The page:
1. Kennedy, Maureen Shawn MA, RN
  2. Ferri, Richard S. PhD, ANP, ACRN, FAAN
  3. Sofer, Dalia

Article Content

It's been shown that the nurse-physician relationship has an impact on patient outcomes in intensive care, and it has been cited as a factor in nurse staffing turnover. In a small pilot study, 10 nurse and physician leaders (including nurse managers, physician directors, and unit leaders, such clinical nurse specialists) from two ICUs at different hospitals, one a small specialized unit and the other a larger medical-surgical unit, participated in an educational program to promote leadership skills, teamwork, and "collaborative communication," which was defined as shared "responsibility for problem solving, conflict management, decision making, communication, and coordination."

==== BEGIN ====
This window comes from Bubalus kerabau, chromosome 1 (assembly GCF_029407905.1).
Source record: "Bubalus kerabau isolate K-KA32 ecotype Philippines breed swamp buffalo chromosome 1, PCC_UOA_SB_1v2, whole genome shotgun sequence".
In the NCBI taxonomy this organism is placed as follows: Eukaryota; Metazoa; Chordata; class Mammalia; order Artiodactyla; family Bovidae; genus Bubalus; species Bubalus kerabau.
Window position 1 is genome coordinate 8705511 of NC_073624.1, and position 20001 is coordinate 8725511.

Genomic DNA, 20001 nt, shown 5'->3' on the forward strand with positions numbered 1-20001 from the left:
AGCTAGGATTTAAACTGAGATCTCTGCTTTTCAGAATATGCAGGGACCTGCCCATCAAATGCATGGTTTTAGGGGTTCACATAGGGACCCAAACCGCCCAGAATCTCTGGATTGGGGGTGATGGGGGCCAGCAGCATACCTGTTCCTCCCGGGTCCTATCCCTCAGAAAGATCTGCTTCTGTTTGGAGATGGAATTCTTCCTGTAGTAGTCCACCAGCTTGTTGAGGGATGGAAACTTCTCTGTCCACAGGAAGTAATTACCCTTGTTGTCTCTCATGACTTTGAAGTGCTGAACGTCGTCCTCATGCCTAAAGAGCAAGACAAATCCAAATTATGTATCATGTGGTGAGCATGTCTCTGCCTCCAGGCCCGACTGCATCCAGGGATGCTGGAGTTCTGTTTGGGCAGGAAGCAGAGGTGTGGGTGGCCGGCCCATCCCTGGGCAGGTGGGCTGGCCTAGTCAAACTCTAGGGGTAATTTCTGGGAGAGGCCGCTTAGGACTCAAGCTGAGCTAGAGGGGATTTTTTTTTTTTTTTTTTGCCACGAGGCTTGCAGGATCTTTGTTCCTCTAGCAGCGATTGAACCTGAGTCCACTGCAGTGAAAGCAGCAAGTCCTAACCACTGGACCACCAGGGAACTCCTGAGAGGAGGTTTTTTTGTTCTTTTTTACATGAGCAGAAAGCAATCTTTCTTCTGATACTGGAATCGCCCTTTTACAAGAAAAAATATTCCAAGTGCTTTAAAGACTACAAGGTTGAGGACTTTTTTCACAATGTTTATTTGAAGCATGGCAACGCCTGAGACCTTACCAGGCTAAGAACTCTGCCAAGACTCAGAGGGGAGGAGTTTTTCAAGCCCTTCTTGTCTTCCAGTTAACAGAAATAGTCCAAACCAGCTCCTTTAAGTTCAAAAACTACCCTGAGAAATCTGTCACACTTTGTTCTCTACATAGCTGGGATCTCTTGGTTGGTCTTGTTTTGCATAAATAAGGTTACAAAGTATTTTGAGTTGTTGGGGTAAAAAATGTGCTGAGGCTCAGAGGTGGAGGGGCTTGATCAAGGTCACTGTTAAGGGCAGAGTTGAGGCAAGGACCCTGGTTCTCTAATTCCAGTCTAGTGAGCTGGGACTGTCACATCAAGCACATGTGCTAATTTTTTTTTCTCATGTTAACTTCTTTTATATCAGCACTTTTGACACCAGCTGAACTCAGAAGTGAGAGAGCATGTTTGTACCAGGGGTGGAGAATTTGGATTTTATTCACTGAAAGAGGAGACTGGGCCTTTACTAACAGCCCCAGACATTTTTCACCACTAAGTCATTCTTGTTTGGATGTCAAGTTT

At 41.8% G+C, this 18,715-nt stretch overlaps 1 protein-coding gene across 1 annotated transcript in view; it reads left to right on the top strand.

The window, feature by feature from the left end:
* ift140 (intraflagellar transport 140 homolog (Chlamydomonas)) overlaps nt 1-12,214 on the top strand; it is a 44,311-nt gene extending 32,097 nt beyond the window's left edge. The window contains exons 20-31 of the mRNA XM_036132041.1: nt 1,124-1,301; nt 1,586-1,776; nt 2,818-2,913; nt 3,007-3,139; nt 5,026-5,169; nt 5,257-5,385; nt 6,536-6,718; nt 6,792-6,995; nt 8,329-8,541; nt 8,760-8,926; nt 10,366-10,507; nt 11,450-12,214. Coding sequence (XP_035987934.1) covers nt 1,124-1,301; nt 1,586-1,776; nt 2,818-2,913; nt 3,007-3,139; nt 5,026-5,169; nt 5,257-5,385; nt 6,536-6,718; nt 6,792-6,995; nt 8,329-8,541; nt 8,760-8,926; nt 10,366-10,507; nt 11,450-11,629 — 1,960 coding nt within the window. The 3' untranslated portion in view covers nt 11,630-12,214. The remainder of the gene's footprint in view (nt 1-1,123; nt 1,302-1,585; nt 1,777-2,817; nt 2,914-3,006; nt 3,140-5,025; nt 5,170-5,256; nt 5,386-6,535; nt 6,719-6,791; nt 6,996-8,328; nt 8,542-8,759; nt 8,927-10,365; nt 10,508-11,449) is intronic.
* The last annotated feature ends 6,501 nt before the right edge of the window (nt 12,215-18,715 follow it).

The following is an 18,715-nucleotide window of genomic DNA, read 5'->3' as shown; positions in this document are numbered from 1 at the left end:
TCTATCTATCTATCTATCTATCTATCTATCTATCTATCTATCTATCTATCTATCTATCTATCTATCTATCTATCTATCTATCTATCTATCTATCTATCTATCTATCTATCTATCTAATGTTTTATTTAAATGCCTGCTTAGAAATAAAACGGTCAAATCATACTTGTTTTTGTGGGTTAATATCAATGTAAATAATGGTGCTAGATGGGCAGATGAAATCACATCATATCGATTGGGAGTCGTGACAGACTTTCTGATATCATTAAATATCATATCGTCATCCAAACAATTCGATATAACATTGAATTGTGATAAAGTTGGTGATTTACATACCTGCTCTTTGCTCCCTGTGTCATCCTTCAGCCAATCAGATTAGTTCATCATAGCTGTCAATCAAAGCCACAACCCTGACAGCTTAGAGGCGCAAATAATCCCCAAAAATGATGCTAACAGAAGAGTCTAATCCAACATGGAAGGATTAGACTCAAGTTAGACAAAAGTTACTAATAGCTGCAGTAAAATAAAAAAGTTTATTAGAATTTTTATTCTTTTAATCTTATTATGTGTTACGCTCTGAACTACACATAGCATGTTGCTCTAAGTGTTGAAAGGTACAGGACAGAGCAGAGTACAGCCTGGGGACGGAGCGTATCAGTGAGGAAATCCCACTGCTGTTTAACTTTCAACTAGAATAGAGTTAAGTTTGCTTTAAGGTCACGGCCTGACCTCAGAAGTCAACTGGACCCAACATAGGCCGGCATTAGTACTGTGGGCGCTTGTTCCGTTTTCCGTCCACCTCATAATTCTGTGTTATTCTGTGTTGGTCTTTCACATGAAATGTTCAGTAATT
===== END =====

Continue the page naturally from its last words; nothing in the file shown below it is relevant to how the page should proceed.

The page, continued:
After a baseline evaluation of communication skills and perceptions of ICU outcomes (including the "technical quality of care," the ability to meet families' needs, and cohesion within the work group), participants attended several training sessions, amounting to approximately 23 hours over an eight-month period. Postintervention evaluations showed that all participants communicated better and reported increased satisfaction with their communication and leadership skills. And at six months, staff nurses on the units perceived better collaboration and problem solving on the units and reported a decrease in personal stress.


Boyle DK, Kochinda C. J Nurs Adm 2004;34(2):60-70.